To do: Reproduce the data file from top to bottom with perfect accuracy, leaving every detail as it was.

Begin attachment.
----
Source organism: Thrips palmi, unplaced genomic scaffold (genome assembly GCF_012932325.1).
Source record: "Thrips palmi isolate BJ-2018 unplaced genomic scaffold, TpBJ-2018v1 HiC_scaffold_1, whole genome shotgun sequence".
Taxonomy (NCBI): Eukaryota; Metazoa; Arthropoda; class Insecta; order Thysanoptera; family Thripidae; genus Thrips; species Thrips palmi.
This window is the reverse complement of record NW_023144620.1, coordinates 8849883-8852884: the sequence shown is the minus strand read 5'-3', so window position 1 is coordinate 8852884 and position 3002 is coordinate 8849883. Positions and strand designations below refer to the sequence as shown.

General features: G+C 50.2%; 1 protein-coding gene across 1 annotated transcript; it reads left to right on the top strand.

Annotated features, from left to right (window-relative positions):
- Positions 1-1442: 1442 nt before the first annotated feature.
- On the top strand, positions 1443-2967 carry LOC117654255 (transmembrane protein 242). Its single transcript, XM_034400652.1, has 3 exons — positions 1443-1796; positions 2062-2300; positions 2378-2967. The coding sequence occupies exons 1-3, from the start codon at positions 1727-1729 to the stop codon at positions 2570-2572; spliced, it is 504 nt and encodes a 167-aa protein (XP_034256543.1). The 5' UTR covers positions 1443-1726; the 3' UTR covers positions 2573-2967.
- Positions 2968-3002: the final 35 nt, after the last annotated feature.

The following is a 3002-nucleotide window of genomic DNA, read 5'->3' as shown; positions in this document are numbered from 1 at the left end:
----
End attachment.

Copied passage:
Source organism: Thrips palmi, unplaced genomic scaffold (genome assembly GCF_012932325.1).
Source record: "Thrips palmi isolate BJ-2018 unplaced genomic scaffold, TpBJ-2018v1 HiC_scaffold_1, whole genome shotgun sequence".
Taxonomy (NCBI): Eukaryota; Metazoa; Arthropoda; class Insecta; order Thysanoptera; family Thripidae; genus Thrips; species Thrips palmi.
This window is the reverse complement of record NW_023144620.1, coordinates 8849883-8852884: the sequence shown is the minus strand read 5'-3', so window position 1 is coordinate 8852884 and position 3002 is coordinate 8849883. Positions and strand designations below refer to the sequence as shown.

General features: G+C 50.2%; 1 protein-coding gene across 1 annotated transcript; it reads left to right on the top strand.

Annotated features, from left to right (window-relative positions):
- Positions 1-1442: 1442 nt before the first annotated feature.
- On the top strand, positions 1443-2967 carry LOC117654255 (transmembrane protein 242). Its single transcript, XM_034400652.1, has 3 exons — positions 1443-1796; positions 2062-2300; positions 2378-2967. The coding sequence occupies exons 1-3, from the start codon at positions 1727-1729 to the stop codon at positions 2570-2572; spliced, it is 504 nt and encodes a 167-aa protein (XP_034256543.1). The 5' UTR covers positions 1443-1726; the 3' UTR covers positions 2573-2967.
- Positions 2968-3002: the final 35 nt, after the last annotated feature.

The following is a 3002-nucleotide window of genomic DNA, read 5'->3' as shown; positions in this document are numbered from 1 at the left end: